His largest holdings are currently fairly evenly spread across financials, healthcare and technology, with JPMorgan Chase his top individual position.

Ramallo considers the market to be engaged in a ‘cat and mouse’ game with central bankers at the moment, but is betting that stocks will ‘grind higher’ thanks to steady economic growth, low inflation and solid earnings.

Three-year total return: 48.5% (peer group average: 35.8%)

Jonathan Simon, JPM US Value & JPM America Equity

Up there with Ramallo in terms of market share is JPMorgan’s Jonathan Simon, who runs £2.9 billion across his two funds in this sector.

US Value naturally has the titular value tilt, while America Equity is a blended portfolio that combines the JPMorgan team’s best US equity growth and value ideas. Just two stocks currently appear in the top holdings of both funds: Wells Fargo and Exxon Mobil.

Of the two, America Equity has tended to be the better performer: over one, three and five-year periods it is around 5-10% ahead of US Value.

Ramallo also has different co-managers on each of the funds. On US Value, he works alongside Clare Hart; on America Equity he is partnered by Gregory Luttrell. Both of his colleagues are American, whereas Simon is British.

Earlier this year JPMorgan launched an onshore version of America Equity, as revealed by Wealth Manager, with the firm saying it had detected a shift in investor demand from US equity income to high alpha strategies.

Three-year total return: 48.5% (peer group average: 35.8%)

Gordon Grender, GAM North American Growth

The most experienced manager in this peer group is GAM’s Gordon Grender, who has 29 years under his belt in this sector. He does not, though, have the assets to show for it: at £306 million, he has just a 0.4% market share. His performance has nevertheless been good: he is top quartile over both 10 and three years.

Grender is an advocate in particular of the small and mid-cap space in the US, believing it to be under-researched by both investors and sell-side analysts. So while his two largest positions are in the well known defence giants Lockheed Martin and Northrop Grumman, the rest of his top 10 is peppered with less familiar names: the likes of insurer WR Berkley and healthcare firm ICU Medical.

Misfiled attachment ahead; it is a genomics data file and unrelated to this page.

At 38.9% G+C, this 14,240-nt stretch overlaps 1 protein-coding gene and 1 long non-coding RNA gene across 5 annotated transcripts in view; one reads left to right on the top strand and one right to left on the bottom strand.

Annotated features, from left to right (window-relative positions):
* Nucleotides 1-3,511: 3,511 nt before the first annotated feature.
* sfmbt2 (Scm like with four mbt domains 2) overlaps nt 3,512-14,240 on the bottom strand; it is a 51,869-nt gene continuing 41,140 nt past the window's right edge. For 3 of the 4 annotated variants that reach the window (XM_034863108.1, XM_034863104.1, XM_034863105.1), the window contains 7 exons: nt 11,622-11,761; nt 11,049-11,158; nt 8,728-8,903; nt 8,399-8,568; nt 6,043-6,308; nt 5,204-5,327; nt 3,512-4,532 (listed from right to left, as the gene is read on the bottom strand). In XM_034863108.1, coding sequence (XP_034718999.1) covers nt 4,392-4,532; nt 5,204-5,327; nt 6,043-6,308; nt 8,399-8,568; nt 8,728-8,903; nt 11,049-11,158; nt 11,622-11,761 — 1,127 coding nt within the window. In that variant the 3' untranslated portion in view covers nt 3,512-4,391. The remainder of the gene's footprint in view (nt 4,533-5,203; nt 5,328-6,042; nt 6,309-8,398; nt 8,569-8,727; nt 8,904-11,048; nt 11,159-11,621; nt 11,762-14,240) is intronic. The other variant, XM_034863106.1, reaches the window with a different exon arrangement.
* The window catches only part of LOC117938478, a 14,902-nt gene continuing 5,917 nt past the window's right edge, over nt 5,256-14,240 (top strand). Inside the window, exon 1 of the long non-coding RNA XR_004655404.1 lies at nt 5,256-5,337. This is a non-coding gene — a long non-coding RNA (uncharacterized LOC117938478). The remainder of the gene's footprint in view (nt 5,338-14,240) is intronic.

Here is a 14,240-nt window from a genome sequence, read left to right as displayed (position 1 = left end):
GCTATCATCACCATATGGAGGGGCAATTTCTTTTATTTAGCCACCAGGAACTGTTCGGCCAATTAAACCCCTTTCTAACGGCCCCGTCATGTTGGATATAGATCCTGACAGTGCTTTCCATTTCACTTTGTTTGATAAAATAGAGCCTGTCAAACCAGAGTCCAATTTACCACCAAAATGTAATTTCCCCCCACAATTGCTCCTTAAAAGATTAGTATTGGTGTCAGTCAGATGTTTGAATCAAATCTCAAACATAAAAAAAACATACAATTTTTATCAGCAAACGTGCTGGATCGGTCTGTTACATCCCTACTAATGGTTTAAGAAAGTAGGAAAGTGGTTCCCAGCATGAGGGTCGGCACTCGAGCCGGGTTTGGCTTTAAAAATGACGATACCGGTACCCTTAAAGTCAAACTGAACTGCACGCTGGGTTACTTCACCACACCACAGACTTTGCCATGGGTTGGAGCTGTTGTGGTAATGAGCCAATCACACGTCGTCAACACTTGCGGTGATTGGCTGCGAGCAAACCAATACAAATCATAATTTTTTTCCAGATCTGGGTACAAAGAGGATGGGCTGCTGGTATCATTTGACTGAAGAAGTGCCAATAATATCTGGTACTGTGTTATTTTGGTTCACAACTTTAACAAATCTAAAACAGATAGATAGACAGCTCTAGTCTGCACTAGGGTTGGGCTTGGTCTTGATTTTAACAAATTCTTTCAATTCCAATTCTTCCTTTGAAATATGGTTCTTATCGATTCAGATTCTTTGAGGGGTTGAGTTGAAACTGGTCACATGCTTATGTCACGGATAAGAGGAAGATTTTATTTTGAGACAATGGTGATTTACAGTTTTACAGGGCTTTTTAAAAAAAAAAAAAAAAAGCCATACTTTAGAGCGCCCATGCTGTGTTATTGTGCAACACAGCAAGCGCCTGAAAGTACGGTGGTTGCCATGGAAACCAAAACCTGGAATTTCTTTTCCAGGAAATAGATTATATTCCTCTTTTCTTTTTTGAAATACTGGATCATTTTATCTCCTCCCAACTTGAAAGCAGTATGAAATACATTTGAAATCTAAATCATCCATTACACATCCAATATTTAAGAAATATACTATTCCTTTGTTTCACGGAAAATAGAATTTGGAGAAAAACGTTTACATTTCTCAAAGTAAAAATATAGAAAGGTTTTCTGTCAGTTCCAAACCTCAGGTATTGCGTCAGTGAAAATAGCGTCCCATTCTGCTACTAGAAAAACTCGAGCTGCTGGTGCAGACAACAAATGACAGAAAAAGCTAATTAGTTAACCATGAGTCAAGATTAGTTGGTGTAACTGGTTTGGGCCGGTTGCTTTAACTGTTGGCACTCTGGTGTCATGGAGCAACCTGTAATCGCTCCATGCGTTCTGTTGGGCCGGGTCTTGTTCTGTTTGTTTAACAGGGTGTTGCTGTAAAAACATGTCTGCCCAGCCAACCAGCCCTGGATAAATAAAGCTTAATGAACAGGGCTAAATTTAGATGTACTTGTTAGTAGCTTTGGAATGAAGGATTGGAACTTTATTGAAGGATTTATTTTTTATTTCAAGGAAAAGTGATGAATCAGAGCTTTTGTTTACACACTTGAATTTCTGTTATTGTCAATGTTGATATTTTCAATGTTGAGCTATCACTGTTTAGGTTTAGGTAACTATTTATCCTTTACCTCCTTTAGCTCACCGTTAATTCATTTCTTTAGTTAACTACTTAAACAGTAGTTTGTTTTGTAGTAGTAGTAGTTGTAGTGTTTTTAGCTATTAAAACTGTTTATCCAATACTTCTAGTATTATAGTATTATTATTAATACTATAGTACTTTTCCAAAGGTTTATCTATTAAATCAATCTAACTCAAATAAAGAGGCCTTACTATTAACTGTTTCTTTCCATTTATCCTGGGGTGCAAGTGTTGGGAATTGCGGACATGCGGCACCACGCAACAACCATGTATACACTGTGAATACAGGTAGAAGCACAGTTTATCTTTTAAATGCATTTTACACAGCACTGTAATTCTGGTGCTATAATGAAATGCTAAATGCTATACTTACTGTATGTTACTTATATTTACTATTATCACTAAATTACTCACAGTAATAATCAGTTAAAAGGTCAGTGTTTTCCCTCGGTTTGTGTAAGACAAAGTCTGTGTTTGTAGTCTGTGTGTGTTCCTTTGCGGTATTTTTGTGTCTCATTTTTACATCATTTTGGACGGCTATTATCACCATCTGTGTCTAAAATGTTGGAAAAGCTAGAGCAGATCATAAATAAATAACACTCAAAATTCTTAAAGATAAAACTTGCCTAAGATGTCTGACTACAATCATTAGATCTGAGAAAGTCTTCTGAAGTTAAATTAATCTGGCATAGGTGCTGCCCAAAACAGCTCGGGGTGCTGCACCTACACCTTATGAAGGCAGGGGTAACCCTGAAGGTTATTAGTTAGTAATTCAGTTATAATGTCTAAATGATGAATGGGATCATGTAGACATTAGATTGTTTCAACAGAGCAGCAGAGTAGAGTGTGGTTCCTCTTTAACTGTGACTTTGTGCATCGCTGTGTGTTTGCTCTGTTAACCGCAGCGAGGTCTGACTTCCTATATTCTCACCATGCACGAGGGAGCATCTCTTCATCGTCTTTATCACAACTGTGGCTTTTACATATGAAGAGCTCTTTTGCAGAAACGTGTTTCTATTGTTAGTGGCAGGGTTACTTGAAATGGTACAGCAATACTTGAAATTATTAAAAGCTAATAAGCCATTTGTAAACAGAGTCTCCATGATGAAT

This has, however, cost him of late as the broader market has spiked up and down. The fund has slipped into the sector’s bottom decile over the past three months, with Grender highlighting the impact of a large stake in electronics retailer Conn’s, which crashed 43% in a single day in February after issuing a profit warning.

Three-year total return: 48.6% (peer group average: 35.8%)

Edwin Walczak, Vontobel US Equity

Citywire + rated Edwin Walczak is one of the lesser known managers in this group of US equity veterans, a factor of Vontobel’s low profile in the UK and weak record over the past decade.

Yet that would overlook a superb recent resurgence in his strategy. From being bottom decile on a 10-year view, he is now top decile since 2011.

The majority of that outperformance came earlier in the period, however, and the fund has slipped into the bottom quartile over the past year.

His £957 million fund, co-managed with A-rated Matthew Benkendorf, also has a value style (although earlier this year Vontobel dropped ‘value’ from the fund’s name, saying it preferred to think in terms of ‘quality growth’) and its portfolio is slanted to consumer titans like Coca-Cola and Philip Morris.

Benkendorf additionally runs global and European equity funds, both of which are top decile over the past three years – as well as bottom decile over the past year. The team truly is one that excels in spells when value disciplines are rewarded, but is punished when growth regains market favour.

Three-year total return: 57.1% (peer group average: 35.8%)